Visitors say that Maui, Hawaii is about as close to Paradise as you can get on the planet. That fact has not been lost on big box retailers, who like to buy real estate in Hawaii. Maui is the second largest of the Hawaiian Islands, and the largest of four islands that make up Maui County. This week, the Maui News reports on how big box retailers like Wal-Mart are working over local politicians to make sure a size cap on retail stores never gets enacted. According to the News, “trendy” Target wants to build a store on Maui, but it doesn’t have a specific site in mind. A site is not the corporation’s biggest problem on this little island, however. The trouble in Wailuku, the city which is the seat of Maui County, is that local officials have proposed a ban on big box stores over a certain size limit. According to one County Council member, Target is threatening to pull plans for Maui if the ban passes. “They want to build on Maui, but the bill would probably kill their plans,” said the County Council Member. This cap on size has been rattling around the County Council for at least two years. As proposed, the measure would ban retail buildings larger than 15,000 s.f. on the island of Lanai, 75,000 s.f. in the city of Hana, and 90,000 s.f. everywhere else in the County. Under pressure from developers and big box stores, County Council members have voted to refer the superstore bill back to the county’s Planning Committee, which buys more time for the Council to figure out what to do with the bill. In February, 2009, the Planning Commission voted unanimously to send the bill to the Council, with the understanding that there would be a public hearing before the Council acted on the proposed law. But this week, the superstore bill appeared on the Council’s agenda, without a public hearing. At the Council, it was suggested that the County’s Planning Department neglected to mention that Hana community plan advisers did not want any superstores in their rural town, and wanted a 75,000-square-foot cap throughout Maui. A lawyer working for big box stores also criticized the Planning Department report because it mistakenly claimed that the Maui Planning Commission supported the bill. Two Council members said a public hearing needed to take place to clarify what was going on. At a hearing on the bill on June 5, 2009, 25 people spoke on the plan — all of them against the ban. According to the Maui News, the new Planning Committee Chairman Sol Kaho’ohalahala proposed remanding the bill back to his committee for further discussion and a public hearing. Council members unanimously supported this proposal, and sent the bill backwards to the Planning Commission again. The News says that Wal-Mart has been waging an advertising campaign to kill the superstore ban. The bill was written by the former Chairman of the Council, Riki Hokama. He did so to protect locally-owned businesses on the islands. But critics charged that the ship has already left the harbor in Hawaii, because stores like Wal-Mart, Kmart, and Home Depot already have stores in the Hawaiian islands since the 1990s. There was opposition to each Wal-Mart store, however. As of the end of 2008, Wal-Mart had eight discount stores in Hawaii, and no supercenters.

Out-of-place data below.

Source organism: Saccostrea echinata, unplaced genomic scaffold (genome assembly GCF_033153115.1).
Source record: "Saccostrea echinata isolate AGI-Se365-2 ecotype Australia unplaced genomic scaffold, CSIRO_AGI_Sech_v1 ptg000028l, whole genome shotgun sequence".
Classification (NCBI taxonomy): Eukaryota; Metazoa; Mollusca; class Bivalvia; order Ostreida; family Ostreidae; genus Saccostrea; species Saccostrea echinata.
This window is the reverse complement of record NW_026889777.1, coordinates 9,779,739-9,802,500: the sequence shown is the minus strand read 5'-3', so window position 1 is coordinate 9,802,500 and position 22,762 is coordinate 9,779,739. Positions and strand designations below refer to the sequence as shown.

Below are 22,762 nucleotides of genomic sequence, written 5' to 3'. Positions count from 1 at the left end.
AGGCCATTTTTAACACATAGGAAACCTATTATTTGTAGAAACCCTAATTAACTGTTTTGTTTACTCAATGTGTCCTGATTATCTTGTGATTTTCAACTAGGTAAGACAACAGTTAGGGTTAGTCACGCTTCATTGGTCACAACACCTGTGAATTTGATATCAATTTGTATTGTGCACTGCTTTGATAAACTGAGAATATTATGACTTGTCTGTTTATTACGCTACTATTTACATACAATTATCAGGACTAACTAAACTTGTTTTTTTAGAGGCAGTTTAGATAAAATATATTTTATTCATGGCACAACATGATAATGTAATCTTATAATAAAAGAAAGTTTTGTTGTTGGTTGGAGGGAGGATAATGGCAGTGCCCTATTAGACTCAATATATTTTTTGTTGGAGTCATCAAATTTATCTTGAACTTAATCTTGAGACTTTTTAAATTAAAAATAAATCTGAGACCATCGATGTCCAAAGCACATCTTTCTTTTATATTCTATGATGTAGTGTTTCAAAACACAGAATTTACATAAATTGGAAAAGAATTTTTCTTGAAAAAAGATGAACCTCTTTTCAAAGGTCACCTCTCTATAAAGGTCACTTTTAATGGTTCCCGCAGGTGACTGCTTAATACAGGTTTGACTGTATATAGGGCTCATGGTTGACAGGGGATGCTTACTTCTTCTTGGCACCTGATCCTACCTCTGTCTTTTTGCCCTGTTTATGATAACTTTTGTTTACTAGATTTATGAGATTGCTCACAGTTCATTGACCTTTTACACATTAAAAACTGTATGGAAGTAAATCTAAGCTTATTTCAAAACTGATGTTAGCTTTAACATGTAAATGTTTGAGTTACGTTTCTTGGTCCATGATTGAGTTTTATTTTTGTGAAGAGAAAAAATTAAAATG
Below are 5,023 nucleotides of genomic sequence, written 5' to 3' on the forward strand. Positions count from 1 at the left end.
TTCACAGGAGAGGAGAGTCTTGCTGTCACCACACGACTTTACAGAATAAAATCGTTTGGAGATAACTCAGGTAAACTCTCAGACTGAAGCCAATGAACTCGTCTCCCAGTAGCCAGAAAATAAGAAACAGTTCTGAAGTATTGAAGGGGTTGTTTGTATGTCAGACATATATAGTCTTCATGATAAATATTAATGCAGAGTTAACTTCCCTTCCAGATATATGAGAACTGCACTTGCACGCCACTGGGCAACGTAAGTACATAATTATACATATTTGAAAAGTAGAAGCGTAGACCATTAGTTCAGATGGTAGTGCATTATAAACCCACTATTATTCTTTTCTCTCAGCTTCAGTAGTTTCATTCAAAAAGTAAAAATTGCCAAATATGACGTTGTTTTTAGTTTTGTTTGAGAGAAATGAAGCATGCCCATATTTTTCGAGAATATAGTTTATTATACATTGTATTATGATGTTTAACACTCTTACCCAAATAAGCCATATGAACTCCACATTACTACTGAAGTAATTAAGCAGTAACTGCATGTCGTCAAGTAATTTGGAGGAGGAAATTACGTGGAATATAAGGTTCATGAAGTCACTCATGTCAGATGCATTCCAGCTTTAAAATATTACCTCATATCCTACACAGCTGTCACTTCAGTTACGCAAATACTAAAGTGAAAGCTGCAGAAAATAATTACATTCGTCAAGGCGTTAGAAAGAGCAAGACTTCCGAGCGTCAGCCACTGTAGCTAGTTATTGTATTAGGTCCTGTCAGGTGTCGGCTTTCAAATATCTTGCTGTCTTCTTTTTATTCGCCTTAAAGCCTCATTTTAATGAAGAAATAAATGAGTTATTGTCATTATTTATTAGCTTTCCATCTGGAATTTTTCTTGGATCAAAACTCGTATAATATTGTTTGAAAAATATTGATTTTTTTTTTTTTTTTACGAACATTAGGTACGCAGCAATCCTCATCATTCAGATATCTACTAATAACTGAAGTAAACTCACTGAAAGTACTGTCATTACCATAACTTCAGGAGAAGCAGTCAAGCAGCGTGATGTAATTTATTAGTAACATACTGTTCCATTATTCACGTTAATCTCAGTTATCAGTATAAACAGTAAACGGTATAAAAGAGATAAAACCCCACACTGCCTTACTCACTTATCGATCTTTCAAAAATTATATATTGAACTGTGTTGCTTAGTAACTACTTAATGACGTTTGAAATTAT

The Maui News incorrectly stated that no American city or town has gone so far as to prohibit superstores completely. “The courts have struck down all-out bans as unconstitutional,” the newspaper said. This is totally incorrect. The ability to limit the size of buildings of any kind is as legitimate as limiting the height of any building. Wal-Mart has challenged such superstore size caps in court — but it has never prevailed. Wal-Mart has used the ballot box to overturn size caps, but it has never won a case in court to prevent a size limitation. Cities and towns have the statutory authority to write zoning codes, which can include limits on size and height of buildings. Wal-Mart, which is suspected of being the source of this disinformation, also told the News that it has no plans to expand its store in Kahului, but they just wanted the “freedom to do so in the future,” the newspaper said. In fact, Wal-Mart will be looking to convert most, if not all, of its 8 discount stores into supercenters, because the addition of groceries dramatically increases the sales at each location. This spring, Target came to keep Wal-Mart company, and opened two stores in Hawaii on Oahu.One Target is 216,512 s.f., and the Target store at Kapolei is 159,431 s.f. Target has targeted two more sites in Kona and Hilo for new stores as well. One County Council member told the News that he initially supported the ban, but because of the recession, he would support almost any retailer that brought ‘new jobs’ to the islands. The Costco in Kahului is also planning to expand to 160,000 s.f. and add a gas station. “These stores have a certain economy of scale they must consider in order to be successful,” one Council member explained. “If they are going to build, they need a store large enough to fit in all the amenities included in their business model, like an eyeglass store, pharmacy, fast-food restaurant or coffee shop.” In a recent ad in the newspaper, Wal-Mart wrote, “When we hear the County Council is intending to vote on a bill that would unfairly limit where Maui residents can shop, it is disappointing to us. It would ban new stores like Home Depot, Target, Wal-Mart and others.” Wal-Mart has let it be known that it wants to expand its discount stores into supercenters. The existing Wal-Mart in Maui County is already 145,000 s.f. — — large enough to be converted into a superstore without adding a single square foot. One Council member told the Maui News, “I think the communities should be able to judge for themselves what they do or don’t want in their neighborhoods.” He added that it was not the Council’s place “to interfere with America’s free-market system,” the newspaper said. Readers are urged to contact Councilor Sol P. Kaho’ohalahala, Chair of the Planning Committee, at [email protected] with this message: “Dear Chairman Kaho’ohalahala, Wal-Mart intends to convert everyone of its eight discount stores into supercenters, and all of them will be of a scale that is incompatible with Maui County. Maui needs to protect its scenic beauty and character, and not try to imitate the sprawl found in mainland America. Tourists do not want to travel thousands of miles to see the same supercenters they left behind at home. A limit on the size of retail stores is legal, and has been done repeatedly in the U.S. In fact, Wal-Mart has never won a case in an American Court that overturned a size cap on stores. This is because local communities have the right to impose limits on growth, such as building height restrictions. The big box stores are willing to say anything to get you to table this idea. They will threaten to leave, and they will threaten litigation. But all of these threats are just theatrics, because they want to keep making profits in Maui by stealing market share from smaller merchants — and even cannibalizing their own stores if needed. The County Council should pass the size cap, and work on more smart growth principles to prevent Maui County from becoming just another Sprawl County.”